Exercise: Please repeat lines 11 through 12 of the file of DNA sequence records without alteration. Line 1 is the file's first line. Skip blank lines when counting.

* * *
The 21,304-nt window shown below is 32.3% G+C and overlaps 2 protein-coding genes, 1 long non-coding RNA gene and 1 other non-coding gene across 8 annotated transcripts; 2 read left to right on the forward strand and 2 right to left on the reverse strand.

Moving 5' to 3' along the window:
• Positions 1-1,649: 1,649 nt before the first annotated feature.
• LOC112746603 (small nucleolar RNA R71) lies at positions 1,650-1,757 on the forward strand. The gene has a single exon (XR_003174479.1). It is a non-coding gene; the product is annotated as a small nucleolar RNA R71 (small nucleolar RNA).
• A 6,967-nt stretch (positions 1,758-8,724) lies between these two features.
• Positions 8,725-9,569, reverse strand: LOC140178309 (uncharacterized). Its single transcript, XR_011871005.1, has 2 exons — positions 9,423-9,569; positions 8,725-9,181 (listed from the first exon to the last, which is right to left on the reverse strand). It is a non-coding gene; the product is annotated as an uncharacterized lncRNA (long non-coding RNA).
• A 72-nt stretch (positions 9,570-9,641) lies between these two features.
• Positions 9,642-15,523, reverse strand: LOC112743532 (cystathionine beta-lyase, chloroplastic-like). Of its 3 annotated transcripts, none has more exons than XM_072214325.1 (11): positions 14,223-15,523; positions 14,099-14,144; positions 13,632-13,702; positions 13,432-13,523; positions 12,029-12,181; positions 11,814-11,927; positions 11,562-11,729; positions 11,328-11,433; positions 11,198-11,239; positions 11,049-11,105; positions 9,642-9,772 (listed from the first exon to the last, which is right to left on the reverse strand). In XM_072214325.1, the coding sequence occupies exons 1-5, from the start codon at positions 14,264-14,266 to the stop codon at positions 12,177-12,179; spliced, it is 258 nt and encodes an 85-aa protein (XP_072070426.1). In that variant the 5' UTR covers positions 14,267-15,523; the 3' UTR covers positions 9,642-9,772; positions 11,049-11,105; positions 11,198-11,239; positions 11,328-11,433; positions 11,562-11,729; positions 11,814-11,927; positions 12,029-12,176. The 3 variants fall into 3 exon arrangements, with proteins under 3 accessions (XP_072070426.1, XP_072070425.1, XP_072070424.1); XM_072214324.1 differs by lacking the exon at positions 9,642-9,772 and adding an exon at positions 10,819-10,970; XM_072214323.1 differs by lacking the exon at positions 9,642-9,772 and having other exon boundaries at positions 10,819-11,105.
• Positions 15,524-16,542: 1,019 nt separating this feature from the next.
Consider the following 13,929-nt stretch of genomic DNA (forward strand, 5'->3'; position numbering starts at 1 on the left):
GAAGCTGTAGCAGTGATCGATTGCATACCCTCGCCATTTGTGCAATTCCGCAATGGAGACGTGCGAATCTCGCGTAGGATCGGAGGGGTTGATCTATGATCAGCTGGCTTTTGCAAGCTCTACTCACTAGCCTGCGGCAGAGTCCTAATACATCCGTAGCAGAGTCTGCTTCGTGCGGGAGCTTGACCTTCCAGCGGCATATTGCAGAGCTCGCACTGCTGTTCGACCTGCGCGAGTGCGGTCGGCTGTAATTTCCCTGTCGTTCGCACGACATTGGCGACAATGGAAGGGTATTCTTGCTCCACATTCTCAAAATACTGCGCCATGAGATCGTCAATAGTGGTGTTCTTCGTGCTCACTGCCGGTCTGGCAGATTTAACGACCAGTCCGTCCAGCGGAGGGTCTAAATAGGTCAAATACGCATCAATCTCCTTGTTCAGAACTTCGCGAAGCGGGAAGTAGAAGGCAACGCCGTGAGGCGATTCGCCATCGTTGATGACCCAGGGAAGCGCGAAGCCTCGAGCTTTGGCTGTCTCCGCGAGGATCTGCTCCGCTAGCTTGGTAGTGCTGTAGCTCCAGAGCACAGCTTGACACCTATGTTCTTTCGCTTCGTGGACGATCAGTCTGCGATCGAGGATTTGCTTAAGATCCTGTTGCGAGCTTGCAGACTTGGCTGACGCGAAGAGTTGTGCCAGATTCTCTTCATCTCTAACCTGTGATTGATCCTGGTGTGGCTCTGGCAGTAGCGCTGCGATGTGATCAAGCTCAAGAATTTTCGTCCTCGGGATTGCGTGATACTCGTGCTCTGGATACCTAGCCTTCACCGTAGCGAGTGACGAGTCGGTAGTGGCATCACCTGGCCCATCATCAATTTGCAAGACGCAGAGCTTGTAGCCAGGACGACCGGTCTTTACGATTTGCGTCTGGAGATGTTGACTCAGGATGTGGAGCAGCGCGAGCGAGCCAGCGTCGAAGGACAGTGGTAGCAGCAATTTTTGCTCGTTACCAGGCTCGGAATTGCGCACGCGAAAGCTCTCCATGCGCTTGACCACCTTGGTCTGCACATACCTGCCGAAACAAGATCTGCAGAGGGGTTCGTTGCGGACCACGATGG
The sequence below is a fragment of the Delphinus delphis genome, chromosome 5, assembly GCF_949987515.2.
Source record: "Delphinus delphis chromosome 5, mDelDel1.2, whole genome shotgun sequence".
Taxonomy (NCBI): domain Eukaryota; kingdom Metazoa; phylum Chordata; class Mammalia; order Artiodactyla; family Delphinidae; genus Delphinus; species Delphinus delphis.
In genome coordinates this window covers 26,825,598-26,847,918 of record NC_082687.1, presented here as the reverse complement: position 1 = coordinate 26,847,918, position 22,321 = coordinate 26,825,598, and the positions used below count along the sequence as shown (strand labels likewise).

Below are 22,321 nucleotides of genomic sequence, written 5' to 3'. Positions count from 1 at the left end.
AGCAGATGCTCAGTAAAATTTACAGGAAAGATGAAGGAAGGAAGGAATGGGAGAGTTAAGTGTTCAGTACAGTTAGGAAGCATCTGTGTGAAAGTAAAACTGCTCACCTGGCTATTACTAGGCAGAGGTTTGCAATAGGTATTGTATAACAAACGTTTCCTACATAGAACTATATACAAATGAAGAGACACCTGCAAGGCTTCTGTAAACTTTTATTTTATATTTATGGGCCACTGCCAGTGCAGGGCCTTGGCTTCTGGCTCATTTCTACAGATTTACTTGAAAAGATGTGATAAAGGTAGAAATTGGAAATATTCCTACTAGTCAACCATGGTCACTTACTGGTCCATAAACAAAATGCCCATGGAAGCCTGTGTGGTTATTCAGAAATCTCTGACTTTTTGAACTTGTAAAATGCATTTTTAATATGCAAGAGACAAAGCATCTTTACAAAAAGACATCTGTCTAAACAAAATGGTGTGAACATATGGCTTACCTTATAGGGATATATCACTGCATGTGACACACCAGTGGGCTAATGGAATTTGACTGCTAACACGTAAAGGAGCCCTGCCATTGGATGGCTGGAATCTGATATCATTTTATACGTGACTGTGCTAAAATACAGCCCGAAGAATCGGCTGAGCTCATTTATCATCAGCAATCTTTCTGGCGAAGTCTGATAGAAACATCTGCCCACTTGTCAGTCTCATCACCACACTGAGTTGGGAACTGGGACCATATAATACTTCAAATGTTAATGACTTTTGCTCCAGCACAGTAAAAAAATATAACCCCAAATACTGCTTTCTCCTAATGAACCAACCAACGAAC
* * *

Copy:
GAAGCTGTAGCAGTGATCGATTGCATACCCTCGCCATTTGTGCAATTCCGCAATGGAGACGTGCGAATCTCGCGTAGGATCGGAGGGGTTGATCTATGATCAGCTGGCTTTTGCAAGCTCTACTCACTAGCCTGCGGCAGAGTCCTAATACATCCGTAGCAGAGTCTGCTTCGTGCGGGAGCTTGACCTTCCAGCGGCATATTGCAGAGCTCGCACTGCTGTTCGACCTGCGCGAGTGCGGTCGGCTGTAATTTCCCTGTCGTTCGCACGACATTGGCGACAATGGAAGGGTATTCTTGCTCCACATTCTCAAAATACTGCGCCATGAGATCGTCAATAGTGGTGTTCTTCGTGCTCACTGCCGGTCTGGCAGATTTAACGACCAGTCCGTCCAGCGGAGGGTCTAAATAGGTCAAATACGCATCAATCTCCTTGTTCAGAACTTCGCGAAGCGGGAAGTAGAAGGCAACGCCGTGAGGCGATTCGCCATCGTTGATGACCCAGGGAAGCGCGAAGCCTCGAGCTTTGGCTGTCTCCGCGAGGATCTGCTCCGCTAGCTTGGTAGTGCTGTAGCTCCAGAGCACAGCTTGACACCTATGTTCTTTCGCTTCGTGGACGATCAGTCTGCGATCGAGGATTTGCTTAAGATCCTGTTGCGAGCTTGCAGACTTGGCTGACGCGAAGAGTTGTGCCAGATTCTCTTCATCTCTAACCTGTGATTGATCCTGGTGTGGCTCTGGCAGTAGCGCTGCGATGTGATCAAGCTCAAGAATTTTCGTCCTCGGGATTGCGTGATACTCGTGCTCTGGATACCTAGCCTTCACCGTAGCGAGTGACGAGTCGGTAGTGGCATCACCTGGCCCATCATCAATTTGCAAGACGCAGAGCTTGTAGCCAGGACGACCGGTCTTTACGATTTGCGTCTGGAGATGTTGACTCAGGATGTGGAGCAGCGCGAGCGAGCCAGCGTCGAAGGACAGTGGTAGCAGCAATTTTTGCTCGTTACCAGGCTCGGAATTGCGCACGCGAAAGCTCTCCATGCGCTTGACCACCTTGGTCTGCACATACCTGCCGAAACAAGATCTGCAGAGGGGTTCGTTGCGGACCACGATGG
The sequence below is a fragment of the Delphinus delphis genome, chromosome 5, assembly GCF_949987515.2.